Elephant de-barking of trees is a major mortality factor! Many people tend to think that elephant push over trees as a show of strength, and that is the big reason they impact on the environment. Most damage occurs by de-barking standing trees or pushing trees over to reach the root system. Trees = food!

A damaged tree is a target for secondary attacks by insects, etc. A tree with a part of its bark removed is also much more funerable to fire!



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Tue Nov 01, 2005 8:43 am Unread post
The maintenance of a savanna system is controlled by the differential access to resources by trees and grasses. Grasses being shallow rooted make opportunistic use of early season rainfall which does not penetrate down to tree roots. This gives them a competitive edge over trees and allows them to over crowd and shadow tree seddlings in the grass layer. This also restricts the recruitment of trees into larger size classes. This is exacerbated by fire and herbivores.
Trees are deeper rooted, and are able to initially sprout leaves before the onset of the rainy season because of retained soil moisture. However they are dependent on rainfall reaching the deeper soil layers for continued seasonal growth. Therefore trees need deep penetrating rain in order to prosper. In drought years, grasses actually fare better than trees as the grasses can optimally utilize the low rainfall which penetrates as far as there roots but does not penetrate sufficiently for the trees roots. This plays animportant role in the tree/grass composition of a savanna. If you look at time series photogrpahs, you can see how a savanna at some stages is dominated by trees and shrubs, and a few years later by grasses.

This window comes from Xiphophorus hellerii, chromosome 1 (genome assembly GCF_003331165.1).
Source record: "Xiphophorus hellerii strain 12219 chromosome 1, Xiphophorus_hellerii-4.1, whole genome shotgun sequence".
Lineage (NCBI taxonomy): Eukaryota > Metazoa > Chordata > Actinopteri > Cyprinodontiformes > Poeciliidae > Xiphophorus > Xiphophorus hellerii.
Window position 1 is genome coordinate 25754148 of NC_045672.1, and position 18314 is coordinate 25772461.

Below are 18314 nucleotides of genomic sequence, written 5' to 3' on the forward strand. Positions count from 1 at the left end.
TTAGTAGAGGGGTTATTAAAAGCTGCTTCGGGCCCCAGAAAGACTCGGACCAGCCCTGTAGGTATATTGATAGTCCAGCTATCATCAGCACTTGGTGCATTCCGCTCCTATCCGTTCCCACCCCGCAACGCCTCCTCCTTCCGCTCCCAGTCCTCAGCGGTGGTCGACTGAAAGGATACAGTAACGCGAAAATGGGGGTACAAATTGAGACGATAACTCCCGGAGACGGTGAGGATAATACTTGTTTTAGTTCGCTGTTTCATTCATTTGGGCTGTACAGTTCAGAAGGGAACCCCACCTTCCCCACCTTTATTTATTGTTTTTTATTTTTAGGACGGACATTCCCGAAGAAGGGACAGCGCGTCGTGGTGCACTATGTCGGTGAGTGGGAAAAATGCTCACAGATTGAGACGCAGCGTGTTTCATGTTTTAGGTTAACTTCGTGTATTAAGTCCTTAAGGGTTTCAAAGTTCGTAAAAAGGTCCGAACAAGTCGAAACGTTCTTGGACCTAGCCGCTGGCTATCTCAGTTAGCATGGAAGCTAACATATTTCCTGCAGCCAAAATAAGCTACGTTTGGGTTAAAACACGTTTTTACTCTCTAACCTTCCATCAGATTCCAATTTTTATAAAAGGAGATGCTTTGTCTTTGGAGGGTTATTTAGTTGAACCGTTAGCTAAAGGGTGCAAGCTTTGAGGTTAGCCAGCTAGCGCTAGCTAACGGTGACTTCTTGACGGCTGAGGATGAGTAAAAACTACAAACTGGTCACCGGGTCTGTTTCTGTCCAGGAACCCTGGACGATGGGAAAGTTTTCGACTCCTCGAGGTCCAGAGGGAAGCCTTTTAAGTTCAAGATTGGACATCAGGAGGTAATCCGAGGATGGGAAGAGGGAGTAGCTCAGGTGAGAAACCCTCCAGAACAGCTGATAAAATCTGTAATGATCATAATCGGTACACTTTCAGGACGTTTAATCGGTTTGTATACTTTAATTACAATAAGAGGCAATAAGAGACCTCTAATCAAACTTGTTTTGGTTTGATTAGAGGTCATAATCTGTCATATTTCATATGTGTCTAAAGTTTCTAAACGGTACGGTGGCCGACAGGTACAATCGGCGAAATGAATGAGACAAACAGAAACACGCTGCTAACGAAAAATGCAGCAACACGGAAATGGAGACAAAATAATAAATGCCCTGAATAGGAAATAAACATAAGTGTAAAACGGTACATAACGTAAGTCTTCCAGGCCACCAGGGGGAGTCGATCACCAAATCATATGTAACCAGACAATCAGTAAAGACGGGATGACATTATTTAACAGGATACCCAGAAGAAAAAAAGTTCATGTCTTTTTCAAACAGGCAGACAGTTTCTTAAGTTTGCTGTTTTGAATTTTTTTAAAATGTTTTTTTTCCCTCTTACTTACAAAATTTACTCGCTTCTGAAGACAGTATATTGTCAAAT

Savannas are therefore far from anything near balance as mentioned in a previous post. It is recognised that flux and heterogeniety are the main factors maintaining savannas. The balance concept has now been rejected by ecologists. Savannas are maintained by disturbance events and differential access to resources on a temporal scale.



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Fri Nov 04, 2005 1:07 am Unread post
It has been shown that the most important controling factors is actually fire and herbivores, rather than resources (not that access to resources does not play a role!). If the maintenace of the Savannah eco-system were based on resources alone, there would not be such problems with bush encrouchment where the ecosystem has been disturbed by humans!

Also. The roots of trees actually compete with those of grasses, even in the top layer of earth! They do grow deeper than those of grasses, but that does not mean that they do not compete at the top!

Some trees, such as Boscia albitrunca (Shepherds-tree / Witgat), is known for their deep roots that actually goes down to the water table. They are not strictly dependant on rain to be able to grow. If those trees were not controled by Herbivore or fire they would dominate!

It is because of these reasons that a healthy burning-regime is such an important management tool in Nature conservation.